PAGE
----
An organic acid is a carbon-based compound with acidic properties, while an organic base is a carbon-based compound with basic properties. Thus, an acid-base reaction in Organic Chemistry draws on the same rules, except that it deals only with carbon-based compounds. So instead of looking at acids such HCl, Organic Chemistry will examine organic acids such as CH3COOH. Other functional groups are also examined, which include but are not limited to alcohols (-OH), carboxyl groups (-COOH) and sulfonic acids (-OSO2H).
A typical acid is one that is a proton donor, while a base is usually a proton acceptor. Thus, by viewing it in this light, the acidity of certain compounds can be measured by the concentration of protons. This measurement is also known as the power of hydrogen, or pH:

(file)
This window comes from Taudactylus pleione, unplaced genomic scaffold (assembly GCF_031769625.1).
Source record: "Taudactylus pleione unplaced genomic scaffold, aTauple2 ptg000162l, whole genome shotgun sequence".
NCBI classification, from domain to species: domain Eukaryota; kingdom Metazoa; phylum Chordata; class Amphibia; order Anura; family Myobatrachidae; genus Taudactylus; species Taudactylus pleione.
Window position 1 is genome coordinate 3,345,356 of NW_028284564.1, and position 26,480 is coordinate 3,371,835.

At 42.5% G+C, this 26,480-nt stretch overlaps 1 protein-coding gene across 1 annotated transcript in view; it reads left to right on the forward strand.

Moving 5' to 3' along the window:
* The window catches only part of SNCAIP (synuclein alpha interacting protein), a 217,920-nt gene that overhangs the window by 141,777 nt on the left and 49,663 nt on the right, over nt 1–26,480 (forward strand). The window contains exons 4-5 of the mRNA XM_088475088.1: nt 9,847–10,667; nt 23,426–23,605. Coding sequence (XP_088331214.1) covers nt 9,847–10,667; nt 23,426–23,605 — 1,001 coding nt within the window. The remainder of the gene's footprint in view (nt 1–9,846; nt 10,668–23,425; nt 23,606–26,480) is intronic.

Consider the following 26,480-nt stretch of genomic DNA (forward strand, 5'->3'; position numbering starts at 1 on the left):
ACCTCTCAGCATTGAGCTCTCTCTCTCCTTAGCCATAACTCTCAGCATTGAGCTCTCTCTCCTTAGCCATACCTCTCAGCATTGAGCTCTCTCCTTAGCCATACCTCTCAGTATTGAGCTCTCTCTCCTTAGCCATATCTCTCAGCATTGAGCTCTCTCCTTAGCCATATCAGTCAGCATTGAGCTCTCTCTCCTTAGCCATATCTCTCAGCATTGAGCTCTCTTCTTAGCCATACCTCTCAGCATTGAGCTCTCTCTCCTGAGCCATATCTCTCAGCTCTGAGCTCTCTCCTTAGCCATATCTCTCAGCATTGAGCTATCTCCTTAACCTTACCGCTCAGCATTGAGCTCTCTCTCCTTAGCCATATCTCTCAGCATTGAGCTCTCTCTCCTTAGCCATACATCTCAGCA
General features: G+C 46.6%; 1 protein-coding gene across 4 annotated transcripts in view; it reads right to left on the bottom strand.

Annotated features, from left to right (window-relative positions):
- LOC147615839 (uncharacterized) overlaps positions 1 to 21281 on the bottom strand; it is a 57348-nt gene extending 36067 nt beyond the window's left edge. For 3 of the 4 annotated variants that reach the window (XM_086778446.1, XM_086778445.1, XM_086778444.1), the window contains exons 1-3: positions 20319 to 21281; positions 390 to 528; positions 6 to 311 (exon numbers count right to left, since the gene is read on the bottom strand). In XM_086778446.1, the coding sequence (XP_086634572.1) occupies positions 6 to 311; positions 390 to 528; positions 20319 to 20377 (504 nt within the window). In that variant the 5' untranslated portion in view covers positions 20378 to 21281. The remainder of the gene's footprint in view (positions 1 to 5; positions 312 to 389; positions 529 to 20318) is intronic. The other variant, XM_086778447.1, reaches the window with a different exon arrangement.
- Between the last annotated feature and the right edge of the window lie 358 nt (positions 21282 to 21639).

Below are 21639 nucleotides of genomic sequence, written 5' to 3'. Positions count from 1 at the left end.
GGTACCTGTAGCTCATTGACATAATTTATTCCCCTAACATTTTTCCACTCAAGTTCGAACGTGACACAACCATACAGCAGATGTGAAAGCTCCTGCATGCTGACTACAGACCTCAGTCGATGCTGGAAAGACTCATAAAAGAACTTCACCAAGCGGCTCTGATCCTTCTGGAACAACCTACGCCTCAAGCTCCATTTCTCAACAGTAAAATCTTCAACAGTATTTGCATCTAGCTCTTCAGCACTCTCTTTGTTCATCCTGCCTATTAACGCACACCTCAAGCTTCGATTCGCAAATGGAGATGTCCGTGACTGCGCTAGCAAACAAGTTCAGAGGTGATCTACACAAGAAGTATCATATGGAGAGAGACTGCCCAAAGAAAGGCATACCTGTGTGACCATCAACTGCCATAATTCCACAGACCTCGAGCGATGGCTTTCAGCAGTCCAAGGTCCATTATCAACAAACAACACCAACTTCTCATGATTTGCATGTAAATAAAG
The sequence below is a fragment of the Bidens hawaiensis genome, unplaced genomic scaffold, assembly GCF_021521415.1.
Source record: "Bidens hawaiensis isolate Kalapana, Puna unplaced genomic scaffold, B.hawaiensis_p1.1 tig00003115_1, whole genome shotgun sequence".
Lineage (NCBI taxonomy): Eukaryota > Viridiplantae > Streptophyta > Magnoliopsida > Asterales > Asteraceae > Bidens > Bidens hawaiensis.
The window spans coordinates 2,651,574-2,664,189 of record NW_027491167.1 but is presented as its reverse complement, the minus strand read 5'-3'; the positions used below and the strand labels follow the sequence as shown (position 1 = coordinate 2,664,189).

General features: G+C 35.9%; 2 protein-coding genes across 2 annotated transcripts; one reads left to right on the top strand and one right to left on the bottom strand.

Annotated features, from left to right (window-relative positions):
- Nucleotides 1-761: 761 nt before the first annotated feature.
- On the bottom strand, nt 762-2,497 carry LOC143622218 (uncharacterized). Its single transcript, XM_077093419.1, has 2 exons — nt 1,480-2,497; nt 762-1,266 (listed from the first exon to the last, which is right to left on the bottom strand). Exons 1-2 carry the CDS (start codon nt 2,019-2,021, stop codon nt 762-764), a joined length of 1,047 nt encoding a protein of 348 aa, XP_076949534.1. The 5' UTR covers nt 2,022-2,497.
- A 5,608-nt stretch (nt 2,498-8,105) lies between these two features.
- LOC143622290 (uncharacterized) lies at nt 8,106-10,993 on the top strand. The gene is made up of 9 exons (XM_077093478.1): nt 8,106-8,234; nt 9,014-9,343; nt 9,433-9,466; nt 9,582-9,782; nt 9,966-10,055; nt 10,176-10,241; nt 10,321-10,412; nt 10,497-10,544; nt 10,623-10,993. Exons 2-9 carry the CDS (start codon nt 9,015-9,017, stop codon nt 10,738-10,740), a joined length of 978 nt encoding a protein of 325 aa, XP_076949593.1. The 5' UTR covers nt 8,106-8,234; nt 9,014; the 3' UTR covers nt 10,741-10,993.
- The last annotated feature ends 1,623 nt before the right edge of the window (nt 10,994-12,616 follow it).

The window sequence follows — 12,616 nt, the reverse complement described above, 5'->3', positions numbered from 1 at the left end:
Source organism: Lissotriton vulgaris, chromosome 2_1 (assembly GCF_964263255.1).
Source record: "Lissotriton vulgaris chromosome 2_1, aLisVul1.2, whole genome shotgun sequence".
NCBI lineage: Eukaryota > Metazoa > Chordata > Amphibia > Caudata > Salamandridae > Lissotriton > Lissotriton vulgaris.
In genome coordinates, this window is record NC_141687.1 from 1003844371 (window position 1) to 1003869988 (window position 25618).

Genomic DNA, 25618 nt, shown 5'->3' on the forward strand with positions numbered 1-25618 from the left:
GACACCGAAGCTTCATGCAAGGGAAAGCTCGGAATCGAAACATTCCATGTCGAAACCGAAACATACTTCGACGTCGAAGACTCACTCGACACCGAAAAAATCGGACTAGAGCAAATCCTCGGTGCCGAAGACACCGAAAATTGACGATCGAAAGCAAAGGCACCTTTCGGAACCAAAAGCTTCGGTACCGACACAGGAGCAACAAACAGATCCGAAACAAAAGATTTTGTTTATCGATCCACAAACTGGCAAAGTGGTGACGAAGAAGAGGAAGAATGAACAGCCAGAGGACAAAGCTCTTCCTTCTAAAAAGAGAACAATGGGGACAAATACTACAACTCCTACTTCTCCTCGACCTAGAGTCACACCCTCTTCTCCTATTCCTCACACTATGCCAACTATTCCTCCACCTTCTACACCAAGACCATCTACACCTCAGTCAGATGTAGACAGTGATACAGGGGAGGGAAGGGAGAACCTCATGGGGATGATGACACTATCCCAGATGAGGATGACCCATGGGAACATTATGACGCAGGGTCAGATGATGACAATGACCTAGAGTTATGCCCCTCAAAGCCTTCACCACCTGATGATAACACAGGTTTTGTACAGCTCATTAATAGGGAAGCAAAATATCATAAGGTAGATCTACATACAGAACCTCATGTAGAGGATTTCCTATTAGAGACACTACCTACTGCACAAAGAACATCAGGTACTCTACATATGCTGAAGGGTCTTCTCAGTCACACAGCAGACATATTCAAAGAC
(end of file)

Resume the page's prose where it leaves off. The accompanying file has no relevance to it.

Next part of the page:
pH = -log([H+])
However, since most organic acids are weak acids, then Ka and pKa are values that are also considered in acid-base calculations:
Ka = [H+][A-]/[HA]
While pKa = -log(Ka)
pH and pKa are also related in the following manner:
pH = pKa + log([A-]/[HA])
Thus, understanding the definition of an organic acid and base as well as the relationships between these two entities is crucial to understanding how to interpret these organic reactions no matter how complex.